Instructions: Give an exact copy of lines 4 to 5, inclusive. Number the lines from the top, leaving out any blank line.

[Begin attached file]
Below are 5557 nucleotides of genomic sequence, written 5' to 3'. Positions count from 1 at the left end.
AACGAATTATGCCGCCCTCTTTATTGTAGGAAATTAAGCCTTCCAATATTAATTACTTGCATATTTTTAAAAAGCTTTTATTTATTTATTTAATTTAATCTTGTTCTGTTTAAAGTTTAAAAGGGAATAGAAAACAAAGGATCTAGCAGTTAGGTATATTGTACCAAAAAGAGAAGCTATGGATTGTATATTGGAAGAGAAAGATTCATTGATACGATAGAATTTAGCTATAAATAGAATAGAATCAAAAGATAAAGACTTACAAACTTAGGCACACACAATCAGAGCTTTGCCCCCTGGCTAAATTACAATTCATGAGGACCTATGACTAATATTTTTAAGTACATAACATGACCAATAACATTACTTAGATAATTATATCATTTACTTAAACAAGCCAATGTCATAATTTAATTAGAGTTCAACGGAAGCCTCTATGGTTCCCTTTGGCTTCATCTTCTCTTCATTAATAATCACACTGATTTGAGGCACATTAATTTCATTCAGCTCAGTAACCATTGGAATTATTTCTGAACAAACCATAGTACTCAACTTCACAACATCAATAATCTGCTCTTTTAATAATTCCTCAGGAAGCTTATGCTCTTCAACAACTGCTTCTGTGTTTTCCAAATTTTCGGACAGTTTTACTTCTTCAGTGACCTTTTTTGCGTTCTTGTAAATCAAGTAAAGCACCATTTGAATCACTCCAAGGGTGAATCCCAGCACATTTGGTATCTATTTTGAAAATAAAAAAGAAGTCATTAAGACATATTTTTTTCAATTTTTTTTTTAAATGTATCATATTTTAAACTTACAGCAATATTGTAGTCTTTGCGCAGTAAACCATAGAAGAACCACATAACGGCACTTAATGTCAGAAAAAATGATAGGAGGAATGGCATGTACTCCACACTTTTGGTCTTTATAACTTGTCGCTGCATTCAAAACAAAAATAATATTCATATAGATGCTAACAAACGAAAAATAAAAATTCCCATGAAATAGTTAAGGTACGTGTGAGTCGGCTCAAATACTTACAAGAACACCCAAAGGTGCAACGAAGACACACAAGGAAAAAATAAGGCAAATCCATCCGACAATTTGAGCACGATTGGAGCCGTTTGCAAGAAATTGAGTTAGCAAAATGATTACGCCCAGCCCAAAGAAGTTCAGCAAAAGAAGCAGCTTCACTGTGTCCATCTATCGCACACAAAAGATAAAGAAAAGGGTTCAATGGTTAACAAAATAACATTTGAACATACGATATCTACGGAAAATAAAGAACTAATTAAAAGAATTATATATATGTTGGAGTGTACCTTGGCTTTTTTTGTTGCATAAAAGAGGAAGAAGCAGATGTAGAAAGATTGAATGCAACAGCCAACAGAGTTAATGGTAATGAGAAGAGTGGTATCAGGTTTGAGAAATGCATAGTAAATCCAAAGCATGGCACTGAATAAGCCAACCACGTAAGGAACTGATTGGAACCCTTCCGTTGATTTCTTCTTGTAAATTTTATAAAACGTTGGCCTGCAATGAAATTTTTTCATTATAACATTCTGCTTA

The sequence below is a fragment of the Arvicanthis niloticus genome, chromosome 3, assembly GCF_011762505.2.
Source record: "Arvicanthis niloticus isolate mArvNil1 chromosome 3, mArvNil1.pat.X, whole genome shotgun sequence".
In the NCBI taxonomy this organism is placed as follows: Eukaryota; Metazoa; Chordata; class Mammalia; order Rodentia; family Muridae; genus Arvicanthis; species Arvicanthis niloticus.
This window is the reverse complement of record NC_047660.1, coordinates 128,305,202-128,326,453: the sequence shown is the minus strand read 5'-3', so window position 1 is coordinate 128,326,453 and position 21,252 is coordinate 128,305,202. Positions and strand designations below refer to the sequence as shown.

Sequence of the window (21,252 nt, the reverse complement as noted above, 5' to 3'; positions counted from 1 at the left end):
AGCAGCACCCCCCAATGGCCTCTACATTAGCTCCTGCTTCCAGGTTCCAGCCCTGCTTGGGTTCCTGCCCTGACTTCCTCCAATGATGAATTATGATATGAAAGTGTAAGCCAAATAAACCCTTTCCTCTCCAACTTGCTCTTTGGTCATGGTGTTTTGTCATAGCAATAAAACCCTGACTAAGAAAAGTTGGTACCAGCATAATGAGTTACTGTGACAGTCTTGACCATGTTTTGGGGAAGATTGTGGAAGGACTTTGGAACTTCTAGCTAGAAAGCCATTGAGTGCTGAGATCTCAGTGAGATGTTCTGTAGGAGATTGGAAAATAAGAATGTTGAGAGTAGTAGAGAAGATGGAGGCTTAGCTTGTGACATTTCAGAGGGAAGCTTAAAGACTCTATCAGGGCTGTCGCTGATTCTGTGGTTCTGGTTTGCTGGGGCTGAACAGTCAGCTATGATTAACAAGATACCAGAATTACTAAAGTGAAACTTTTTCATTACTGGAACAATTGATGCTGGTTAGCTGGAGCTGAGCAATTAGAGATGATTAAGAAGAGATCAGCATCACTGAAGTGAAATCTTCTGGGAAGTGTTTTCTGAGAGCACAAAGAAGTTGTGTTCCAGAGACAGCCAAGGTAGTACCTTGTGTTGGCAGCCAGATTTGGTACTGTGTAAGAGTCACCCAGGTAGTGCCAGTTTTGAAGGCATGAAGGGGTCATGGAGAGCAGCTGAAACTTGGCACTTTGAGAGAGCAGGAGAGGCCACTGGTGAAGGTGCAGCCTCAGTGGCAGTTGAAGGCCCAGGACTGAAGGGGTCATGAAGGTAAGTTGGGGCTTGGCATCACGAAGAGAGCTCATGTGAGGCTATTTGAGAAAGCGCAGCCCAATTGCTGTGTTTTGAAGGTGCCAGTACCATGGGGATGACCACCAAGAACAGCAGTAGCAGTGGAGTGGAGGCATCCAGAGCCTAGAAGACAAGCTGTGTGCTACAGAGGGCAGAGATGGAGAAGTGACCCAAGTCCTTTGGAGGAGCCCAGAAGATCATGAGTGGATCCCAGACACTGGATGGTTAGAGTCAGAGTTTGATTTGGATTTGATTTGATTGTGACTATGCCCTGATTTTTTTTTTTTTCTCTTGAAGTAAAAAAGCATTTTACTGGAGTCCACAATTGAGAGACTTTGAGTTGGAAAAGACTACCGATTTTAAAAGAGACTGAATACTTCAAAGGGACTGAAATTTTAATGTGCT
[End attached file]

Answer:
Source record: "Arvicanthis niloticus isolate mArvNil1 chromosome 3, mArvNil1.pat.X, whole genome shotgun sequence".
In the NCBI taxonomy this organism is placed as follows: Eukaryota; Metazoa; Chordata; class Mammalia; order Rodentia; family Muridae; genus Arvicanthis; species Arvicanthis niloticus.